Certainly if you’re in the UK, we have a great welfare system that people take for granted.

I am guilty and always just thought the UK government was too lenient in terms of handing out benefits to lazy people (or those benefit ‘scrounging’ 16 year old pregnant mums with 10 kids in a 8 bedroomed house). Perhaps narrow-minded but that’s how it was. My left-wing supporter best friend always tried to tell me differently. As a case worker, she was always the more compassionate one with a wider view on just how many different types of people they cater to and within good reason.  She paid a great deal of service to the public and it is kind people like her that can make the world a better place. People like her, are the reason we have a pretty good public welfare system and an unselfish society to an extent.

When you get a chronic condition, you suddenly become aware how limiting it is and how much help you need. For example, there are times, I am super wheezy, extremely breathless and I just.cannot.walk.far. This is an issue if I’m going to the doctor, supermarket or anywhere deemed necessary to live my life and get by.

Based on my own research and digging deep, I realised I was eligible for a blue-badge (disabled pass that enables drivers to park in dedicated car park bays closer to the entrance of public places).

I applied. And I was eligible. As long as you can prove your condition and the severity of it through medical certificates and doctor notes, you should be eligible too.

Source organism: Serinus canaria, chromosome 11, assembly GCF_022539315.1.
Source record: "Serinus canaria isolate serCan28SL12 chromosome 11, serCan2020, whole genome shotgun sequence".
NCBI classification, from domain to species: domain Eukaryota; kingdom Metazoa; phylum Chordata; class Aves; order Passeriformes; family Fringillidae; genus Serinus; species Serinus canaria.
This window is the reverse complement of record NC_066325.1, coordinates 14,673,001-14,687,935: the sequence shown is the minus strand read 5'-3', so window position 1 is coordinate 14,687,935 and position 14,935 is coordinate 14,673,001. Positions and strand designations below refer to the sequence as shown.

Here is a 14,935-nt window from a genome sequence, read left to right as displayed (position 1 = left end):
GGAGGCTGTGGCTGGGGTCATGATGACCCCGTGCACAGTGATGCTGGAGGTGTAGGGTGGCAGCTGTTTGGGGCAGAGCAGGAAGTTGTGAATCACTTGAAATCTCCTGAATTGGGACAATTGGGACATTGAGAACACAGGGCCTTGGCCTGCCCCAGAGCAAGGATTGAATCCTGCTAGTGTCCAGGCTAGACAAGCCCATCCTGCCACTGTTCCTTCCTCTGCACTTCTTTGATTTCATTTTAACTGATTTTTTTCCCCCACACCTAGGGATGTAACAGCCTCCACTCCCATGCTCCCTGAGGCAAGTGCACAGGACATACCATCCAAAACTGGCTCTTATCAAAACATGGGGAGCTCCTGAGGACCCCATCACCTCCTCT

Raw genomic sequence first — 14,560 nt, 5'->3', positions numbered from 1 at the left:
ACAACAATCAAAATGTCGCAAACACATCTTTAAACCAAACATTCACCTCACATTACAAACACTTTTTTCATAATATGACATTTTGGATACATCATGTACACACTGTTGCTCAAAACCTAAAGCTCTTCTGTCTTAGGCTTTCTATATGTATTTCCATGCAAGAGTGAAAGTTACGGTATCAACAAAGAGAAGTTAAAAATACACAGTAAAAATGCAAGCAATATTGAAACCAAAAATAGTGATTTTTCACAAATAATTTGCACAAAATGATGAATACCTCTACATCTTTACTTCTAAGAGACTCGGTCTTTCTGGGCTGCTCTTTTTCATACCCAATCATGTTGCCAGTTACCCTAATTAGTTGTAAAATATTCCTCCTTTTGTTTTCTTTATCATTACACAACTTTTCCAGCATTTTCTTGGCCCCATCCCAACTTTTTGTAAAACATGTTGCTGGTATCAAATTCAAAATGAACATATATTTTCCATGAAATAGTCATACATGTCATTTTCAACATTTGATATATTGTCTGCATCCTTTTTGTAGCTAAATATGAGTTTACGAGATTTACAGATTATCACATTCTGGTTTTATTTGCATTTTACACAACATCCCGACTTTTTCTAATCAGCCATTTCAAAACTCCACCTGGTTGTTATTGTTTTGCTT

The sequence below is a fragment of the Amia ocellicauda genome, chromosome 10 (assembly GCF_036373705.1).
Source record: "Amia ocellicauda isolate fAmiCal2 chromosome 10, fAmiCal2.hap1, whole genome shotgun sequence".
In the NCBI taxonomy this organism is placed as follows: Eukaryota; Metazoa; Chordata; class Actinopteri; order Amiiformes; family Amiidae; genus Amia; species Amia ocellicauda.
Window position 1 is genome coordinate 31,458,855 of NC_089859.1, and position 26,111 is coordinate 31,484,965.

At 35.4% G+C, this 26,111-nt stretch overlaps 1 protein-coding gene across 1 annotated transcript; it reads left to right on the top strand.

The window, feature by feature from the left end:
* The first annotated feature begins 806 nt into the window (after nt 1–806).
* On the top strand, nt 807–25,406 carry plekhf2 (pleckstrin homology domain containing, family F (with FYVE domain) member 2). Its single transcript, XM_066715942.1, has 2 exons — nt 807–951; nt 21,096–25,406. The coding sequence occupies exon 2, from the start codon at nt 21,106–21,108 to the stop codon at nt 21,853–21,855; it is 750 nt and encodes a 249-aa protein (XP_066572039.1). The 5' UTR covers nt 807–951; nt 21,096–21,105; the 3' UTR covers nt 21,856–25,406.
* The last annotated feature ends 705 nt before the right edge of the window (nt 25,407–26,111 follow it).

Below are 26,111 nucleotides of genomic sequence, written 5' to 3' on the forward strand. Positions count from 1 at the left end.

Blue-badges aren’t merely for those in wheel-chairs or amputees. It is for those who have severe physical conditions or mental conditions that restrict them. And it is a fair system. As a series of questions and evidence is requested to ensure that you are legitimately eligible. There is no cheating the system.

Also, please ignore those who give you scowling looks if you do get a disabled badge and people can’t physically see what’s wrong with you. You DO NOT owe an explanation to anyone, especially judgemental morons. I once experienced this with a young couple, who frowned at me and retorted ‘that’s for that disabled people only’. It was probably my biggest EYE-ROLL ever. ‘ I am disabled…’ I replied. I continued ‘ I have COPD and a collapsed lung’. Why did I just explain myself to a bunch of strangers? This was a lesson for me. For all they knew, I could’ve had an amputated leg, a mental disease or some other. But that fact is, I AM disabled with a severe disease. Christ. I can’t breath at times. Is that not enough? Anyway, what sounds like a rant, it’s more just a story I can tell you, so that you don’t feel alone or judged. It happens all the time. There are some bad apples and bad people. I accept it and don’t dwell.

Another area for you to look into is Personal Independence Payment. This is a supplementary income for those who have long-term ill-health or disability e.g. if you need financial support with medications (especially in England), travel costs, daily care, nursing care etc. It is important because it recognises that care for a chronic condition can be extremely expensive. I applied for this and as a disabled member of society, I do use the extra money to help me with mobility e.g taxi’s to get to the doctor, investment in holistic health, medicine etc.

In another post, I will also provide useful links from a societal point of view, where you can access forums or foundations for more information on the disease or simply to communicate with other sufferers.  Just so you know that you are SO not alone in this!